The Bank of Israel has decided to bring law and order into the unrestricted territory of credit card fees with a new regulatory regime that promises to reduce charged to both businesses and cardholders, Globes reported on Wednesday.
Until now, supervision of credit card fees collected from businesses has been minimal; each company essentially set its own fees.
Following up on a promise made to three months ago to the Knesset Economic Affairs Committee, Supervisor of Banks David Zaken issued a list of fees credit card companies may charge; anything not on the list will henceforth be voided. Among those on the way out: fees for registering a business or changing an account to credit.
Regarding cardholders, Zaken cancelled the fee for payments made in installments. The Bank of Israel considers this fee unjustified, because the business receives full payment and there is no need to charge anything beyond what the credit card companies collect from the business for the transaction.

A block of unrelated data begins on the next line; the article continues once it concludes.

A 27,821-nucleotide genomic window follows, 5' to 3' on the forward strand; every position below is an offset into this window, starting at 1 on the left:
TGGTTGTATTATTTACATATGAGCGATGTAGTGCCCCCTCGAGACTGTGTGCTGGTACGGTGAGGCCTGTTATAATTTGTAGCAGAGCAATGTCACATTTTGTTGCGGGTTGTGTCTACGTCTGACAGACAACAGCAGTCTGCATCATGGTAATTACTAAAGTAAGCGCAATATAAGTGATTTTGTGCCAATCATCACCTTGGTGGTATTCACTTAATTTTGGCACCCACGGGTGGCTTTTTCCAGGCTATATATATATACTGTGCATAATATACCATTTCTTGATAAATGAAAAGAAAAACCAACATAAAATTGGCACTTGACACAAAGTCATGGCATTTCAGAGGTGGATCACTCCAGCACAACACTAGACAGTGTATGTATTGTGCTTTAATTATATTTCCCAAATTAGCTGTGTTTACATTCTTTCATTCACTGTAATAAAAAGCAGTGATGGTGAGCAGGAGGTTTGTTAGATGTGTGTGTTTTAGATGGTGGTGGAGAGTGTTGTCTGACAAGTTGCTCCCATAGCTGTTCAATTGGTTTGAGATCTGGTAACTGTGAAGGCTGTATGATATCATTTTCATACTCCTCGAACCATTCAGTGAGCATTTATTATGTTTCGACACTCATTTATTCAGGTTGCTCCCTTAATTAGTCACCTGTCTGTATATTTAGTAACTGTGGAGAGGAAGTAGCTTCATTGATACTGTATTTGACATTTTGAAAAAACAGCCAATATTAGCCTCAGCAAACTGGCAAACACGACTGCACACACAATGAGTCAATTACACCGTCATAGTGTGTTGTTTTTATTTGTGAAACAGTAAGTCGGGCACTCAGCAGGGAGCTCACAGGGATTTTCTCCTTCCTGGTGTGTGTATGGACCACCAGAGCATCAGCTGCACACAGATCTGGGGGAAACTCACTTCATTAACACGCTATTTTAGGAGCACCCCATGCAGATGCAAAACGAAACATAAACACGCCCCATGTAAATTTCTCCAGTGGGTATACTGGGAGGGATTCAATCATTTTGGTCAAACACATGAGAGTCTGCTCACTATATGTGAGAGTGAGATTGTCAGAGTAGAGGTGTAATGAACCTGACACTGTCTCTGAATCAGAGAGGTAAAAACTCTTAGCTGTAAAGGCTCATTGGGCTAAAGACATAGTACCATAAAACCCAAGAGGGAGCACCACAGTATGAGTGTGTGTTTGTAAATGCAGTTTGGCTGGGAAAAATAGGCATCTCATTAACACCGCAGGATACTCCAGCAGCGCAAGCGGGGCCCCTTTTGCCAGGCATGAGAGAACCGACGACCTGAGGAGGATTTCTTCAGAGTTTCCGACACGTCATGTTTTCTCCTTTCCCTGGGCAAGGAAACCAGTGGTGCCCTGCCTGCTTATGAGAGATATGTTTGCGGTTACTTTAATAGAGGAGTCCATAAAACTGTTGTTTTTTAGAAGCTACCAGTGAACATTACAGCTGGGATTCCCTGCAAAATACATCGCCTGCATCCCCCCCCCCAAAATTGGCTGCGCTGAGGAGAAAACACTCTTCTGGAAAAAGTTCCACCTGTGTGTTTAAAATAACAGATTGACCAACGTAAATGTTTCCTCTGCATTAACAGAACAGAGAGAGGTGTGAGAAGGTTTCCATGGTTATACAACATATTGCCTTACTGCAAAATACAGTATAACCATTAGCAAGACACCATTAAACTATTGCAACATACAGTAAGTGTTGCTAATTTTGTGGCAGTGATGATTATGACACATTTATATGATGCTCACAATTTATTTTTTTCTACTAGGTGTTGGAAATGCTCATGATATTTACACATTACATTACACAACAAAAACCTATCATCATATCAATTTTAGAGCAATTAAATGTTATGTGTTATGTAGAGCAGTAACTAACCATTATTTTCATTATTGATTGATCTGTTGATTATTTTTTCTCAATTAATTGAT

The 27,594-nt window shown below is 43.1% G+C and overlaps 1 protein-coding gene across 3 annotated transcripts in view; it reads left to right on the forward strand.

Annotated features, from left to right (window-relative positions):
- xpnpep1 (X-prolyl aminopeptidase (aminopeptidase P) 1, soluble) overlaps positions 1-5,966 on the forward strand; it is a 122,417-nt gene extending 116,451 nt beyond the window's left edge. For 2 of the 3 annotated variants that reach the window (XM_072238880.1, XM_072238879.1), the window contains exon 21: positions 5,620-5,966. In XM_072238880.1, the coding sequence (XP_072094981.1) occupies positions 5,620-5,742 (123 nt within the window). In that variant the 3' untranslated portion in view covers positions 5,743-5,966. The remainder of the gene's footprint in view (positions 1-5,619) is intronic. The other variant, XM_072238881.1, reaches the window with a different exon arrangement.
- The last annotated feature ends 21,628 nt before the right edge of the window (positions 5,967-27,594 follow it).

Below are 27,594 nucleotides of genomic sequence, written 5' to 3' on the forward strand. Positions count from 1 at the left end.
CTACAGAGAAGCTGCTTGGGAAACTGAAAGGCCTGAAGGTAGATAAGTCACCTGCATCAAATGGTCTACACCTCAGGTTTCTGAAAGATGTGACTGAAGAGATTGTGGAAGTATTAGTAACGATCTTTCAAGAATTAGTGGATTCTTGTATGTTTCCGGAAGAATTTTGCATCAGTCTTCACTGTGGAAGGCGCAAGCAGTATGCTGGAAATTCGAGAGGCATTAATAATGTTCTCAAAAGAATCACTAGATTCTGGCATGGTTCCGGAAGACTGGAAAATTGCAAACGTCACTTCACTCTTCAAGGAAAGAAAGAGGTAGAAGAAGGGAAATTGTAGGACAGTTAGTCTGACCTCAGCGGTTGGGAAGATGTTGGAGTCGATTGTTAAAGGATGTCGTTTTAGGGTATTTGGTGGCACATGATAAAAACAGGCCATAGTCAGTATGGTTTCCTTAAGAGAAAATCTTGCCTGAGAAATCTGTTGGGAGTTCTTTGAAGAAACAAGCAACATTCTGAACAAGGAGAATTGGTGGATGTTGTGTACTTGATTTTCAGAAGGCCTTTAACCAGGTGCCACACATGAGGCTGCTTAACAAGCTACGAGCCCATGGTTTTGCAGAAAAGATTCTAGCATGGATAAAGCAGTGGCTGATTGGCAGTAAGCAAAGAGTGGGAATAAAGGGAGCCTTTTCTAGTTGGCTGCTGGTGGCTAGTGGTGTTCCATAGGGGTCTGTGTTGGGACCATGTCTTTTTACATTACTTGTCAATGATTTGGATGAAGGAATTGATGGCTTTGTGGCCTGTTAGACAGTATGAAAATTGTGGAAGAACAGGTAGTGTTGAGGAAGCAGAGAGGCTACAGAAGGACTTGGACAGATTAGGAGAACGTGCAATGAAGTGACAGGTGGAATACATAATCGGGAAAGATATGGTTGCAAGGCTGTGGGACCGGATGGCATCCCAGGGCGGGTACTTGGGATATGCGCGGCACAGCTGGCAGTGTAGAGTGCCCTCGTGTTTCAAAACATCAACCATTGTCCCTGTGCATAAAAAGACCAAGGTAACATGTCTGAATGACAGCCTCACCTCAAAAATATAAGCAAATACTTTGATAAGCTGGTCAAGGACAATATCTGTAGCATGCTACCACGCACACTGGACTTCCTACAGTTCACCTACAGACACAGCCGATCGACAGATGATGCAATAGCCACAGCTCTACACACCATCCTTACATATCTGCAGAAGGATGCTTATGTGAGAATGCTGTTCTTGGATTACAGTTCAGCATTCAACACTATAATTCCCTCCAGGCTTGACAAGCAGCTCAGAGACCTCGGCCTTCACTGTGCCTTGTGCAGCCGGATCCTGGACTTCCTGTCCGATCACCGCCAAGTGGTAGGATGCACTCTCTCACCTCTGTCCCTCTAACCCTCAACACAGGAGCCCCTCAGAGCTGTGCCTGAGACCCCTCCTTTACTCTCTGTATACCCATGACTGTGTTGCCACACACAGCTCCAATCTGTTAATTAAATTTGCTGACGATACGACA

The fee is around NIS 0.50, and is collected from cardholders for every interest-free payment in installments. But it adds up: companies’ income from this fee is some NIS 60 million a year.
Zaken has also set uniform rates for all cards and all currencies, and cancelled a minimum fee of $3-6 for a cash withdrawal oversees, in addition to a percentage of the withdrawal.
The credit card companies object that while this measure will benefit businesses, it may also lead to transactions in installments to be cancelled in favor of credit transactions that will cost customers more.